CORK Borehole Observatory

Scientific Application

The CORK (Circulation Obviation Retrofit Kit) was designed for thermal and pressure characterization of subseafloor hydrology over an open formation interval in a variety of hydrologic settings. The CORK seals the top of the casing in an Ocean Drilling Program (ODP) reentry cone installation to prevent circulation between the open hole and ocean bottom water. CORKs are designed for long-term in situ monitoring of temperature and pressure as well as collecting borehole fluid samples through added tubing and valves. The CORK also provides a means to hang a third-party sensor or an osmotic sampler (to collect geochemical samples) in the casing and open hole. Remotely operated vehicles (ROVs) or submersibles are routinely used to retrieve the data from the top of a CORK for shore-based study. If the CORK can be attached to an existing subsea cable, data can be downloaded in real time.

Tool Operations

A reentry cone with a 16 in. and 10 in. casing is initially installed. The CORK is run on the end of the drill string and reenters the cased hole, but does not land in the cone. The instrument string is lowered on a wireline cable through the drill string into the casing and open hole until the electronic data logger lands in the CORK. With the instrument string suspended from the CORK, the data logger package is hydraulically latched into the CORK. The CORK then lands in the reentry cone, seals in the casing hanger, and is hydraulically latched in place, leaving the top of the CORK exposed in the reentry cone above the seafloor. An ROV platform is free-fall deployed to complete the installation (for more information on CORKs see Becker and Davis, 1998).

Design Features

1) Casing Design

Casing is set and cemented through the sediments. If the formations are stable, a 9 in. hole is cored out below the 10 in. casing to access the zone of interest. If the hole is unstable, it is fully cased, and the zone of interest is accessed via a screened or perforated casing.

Benefit: Isolates the hydrogeologically active formations from the ocean bottom water. Screened casing prevents hole collapse, which could seal off the bottom of the CORK casing.

2) Casing Seal

An elastomer seal package is expanded in the top of the casing.

Benefit: Prevents flow into or out of the top of the casing effectively sealing the borehole.

3) Sensor String (third-party tool supplied by scientist)

Instruments can be deployed and retrieved from the CORK using the JOIDES Resolution, work boats, submersibles, or ROVs. The basic sensor string incorporates a pressure gauge and thermistor at the seafloor as well as pressure gauges and multiple thermistors that are spaced along a cable through the borehole.

Benefit: Determines in situ formation temperatures and monitors temperatures and pressures for indications of hydrologic events at the seafloor and within the borehole.

4) Data Logger with Memory (third-party tool supplied by scientist)

Temperature and pressure data can be recorded and stored in the data logger unit.

Benefit: Long-term borehole data can be downloaded periodically via a submersible or ROV.

5) Borehole Fluid Sampling (third-party tool supplied by scientist)

Hydraulic tubing or pipe run from the CORK into the borehole can provide in situ water samples, which are collected via a valve in the CORK at the seafloor.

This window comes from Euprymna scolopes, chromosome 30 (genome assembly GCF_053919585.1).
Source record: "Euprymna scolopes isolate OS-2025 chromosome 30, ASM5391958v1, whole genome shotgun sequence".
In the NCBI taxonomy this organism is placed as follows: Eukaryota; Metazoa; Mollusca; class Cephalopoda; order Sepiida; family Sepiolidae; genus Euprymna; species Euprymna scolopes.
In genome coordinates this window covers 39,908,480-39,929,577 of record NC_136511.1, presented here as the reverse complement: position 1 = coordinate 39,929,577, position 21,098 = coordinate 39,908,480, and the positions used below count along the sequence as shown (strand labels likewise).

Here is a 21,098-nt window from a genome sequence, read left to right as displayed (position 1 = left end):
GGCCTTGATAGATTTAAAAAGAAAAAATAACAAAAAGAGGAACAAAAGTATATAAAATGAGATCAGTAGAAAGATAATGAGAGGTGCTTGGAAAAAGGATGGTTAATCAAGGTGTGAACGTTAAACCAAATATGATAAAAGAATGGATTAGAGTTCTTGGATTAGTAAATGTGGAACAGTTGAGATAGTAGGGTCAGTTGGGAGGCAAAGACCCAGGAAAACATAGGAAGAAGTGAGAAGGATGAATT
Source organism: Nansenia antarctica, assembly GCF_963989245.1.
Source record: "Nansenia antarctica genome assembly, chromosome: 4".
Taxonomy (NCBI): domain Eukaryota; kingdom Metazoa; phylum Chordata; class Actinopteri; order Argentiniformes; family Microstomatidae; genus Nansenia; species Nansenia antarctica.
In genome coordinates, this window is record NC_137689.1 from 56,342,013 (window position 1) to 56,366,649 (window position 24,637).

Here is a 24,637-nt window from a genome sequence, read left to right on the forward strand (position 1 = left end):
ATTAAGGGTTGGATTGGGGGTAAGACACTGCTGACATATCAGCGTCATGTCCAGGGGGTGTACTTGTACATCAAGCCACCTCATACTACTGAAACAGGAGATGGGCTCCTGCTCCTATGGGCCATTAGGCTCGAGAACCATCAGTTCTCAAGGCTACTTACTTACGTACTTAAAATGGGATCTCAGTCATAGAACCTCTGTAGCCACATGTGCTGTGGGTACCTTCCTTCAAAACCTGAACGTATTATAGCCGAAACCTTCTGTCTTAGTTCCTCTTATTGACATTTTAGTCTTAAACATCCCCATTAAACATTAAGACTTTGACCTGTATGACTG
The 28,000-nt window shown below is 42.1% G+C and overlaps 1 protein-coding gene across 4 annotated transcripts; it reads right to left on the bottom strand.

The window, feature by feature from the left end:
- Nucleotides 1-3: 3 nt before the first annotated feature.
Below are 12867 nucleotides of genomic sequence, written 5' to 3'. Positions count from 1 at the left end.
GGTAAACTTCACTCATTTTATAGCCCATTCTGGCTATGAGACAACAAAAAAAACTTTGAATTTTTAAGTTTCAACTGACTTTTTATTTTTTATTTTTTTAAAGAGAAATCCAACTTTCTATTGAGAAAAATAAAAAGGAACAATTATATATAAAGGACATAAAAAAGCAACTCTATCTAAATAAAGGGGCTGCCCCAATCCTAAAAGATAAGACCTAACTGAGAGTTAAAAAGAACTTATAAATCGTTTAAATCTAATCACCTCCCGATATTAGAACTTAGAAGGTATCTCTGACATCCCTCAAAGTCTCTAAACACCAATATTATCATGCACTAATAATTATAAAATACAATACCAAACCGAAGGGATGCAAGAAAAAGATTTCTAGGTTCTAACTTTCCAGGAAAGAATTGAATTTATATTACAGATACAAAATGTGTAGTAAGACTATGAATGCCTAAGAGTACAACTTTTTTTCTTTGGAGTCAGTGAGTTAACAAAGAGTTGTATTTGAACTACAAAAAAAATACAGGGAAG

Benefit: The tubing can allow borehole fluid samples to be recovered at the seafloor, and tests can be performed while monitoring pressure (e.g., injecting fluid into the borehole). Two adjacent CORKs would allow hole-to-hole hydrologic tests (pulse, injection, and fluid production).

6) Osmotic Sampler (third-party tool supplied by scientist)

Modular downhole osmotic fluid samplers can sample and store in situ fluids over long periods of time.

Benefit: Formation fluids can be accessed for long-term geochemical evaluation.

7) Submersible/ROV Operations

The CORK extends above the reentry cone, and a landing platform is provided for access by submersibles or ROVs. Borehole fluid sampling and injection is accomplished via a hydraulic line and control valve, which are accessed via a window in the side of the CORK.

Benefit: Data and fluid samples can be retrieved by submersible/ROV operations without the JOIDES Resolution.

CORK Specifications

Hydraulic Connector Type

Aeroquip FD72 "push-on/pull-off" male hydraulic connector

Electrical Connector

Wet-mateable RS-232 connectors to data logger for ROV intervention

Minimum Inner Diameter through CORK (without data logger in place)

3.5 in. (89 mm)


CORK technology only allows monitoring of the average conditions represented by either the full interval of the open hole below casing or a screened or perforated interval in a fully cased hole.

The sensor string and data logger are limited to diameters of less than 3.75 in. because they are deployed through the drill string.

Borehole fluid sampling and the use of an osmotic sampler are limited by the long time period required to displace the seawater from the sampling tube with formation fluids.

Borehole fluid samplers are currently not proven operational instruments.

A reentry cone installation with casing cemented in place is required to install a CORK. Once a CORK is installed, the CORK blocks all borehole reentry operations until it is removed.

Removal of the CORK requires the use of the JOIDES Resolution or a similar vessel.

The downhole osmotic sampler is a self-contained, modular fluid sampler driven by an osmotic pump. It can only be recovered when the sensor string and data logger are recovered, which exposes the sampling interval to ocean bottom water.


Becker, K., and Davis, E.E., 1998. Advanced CORKs for the 21st Century. JOI/USSSP-sponsored workshop report [Online]. Available from World Wide Web: <>. [Cited 2001-05-02]

(May 2002)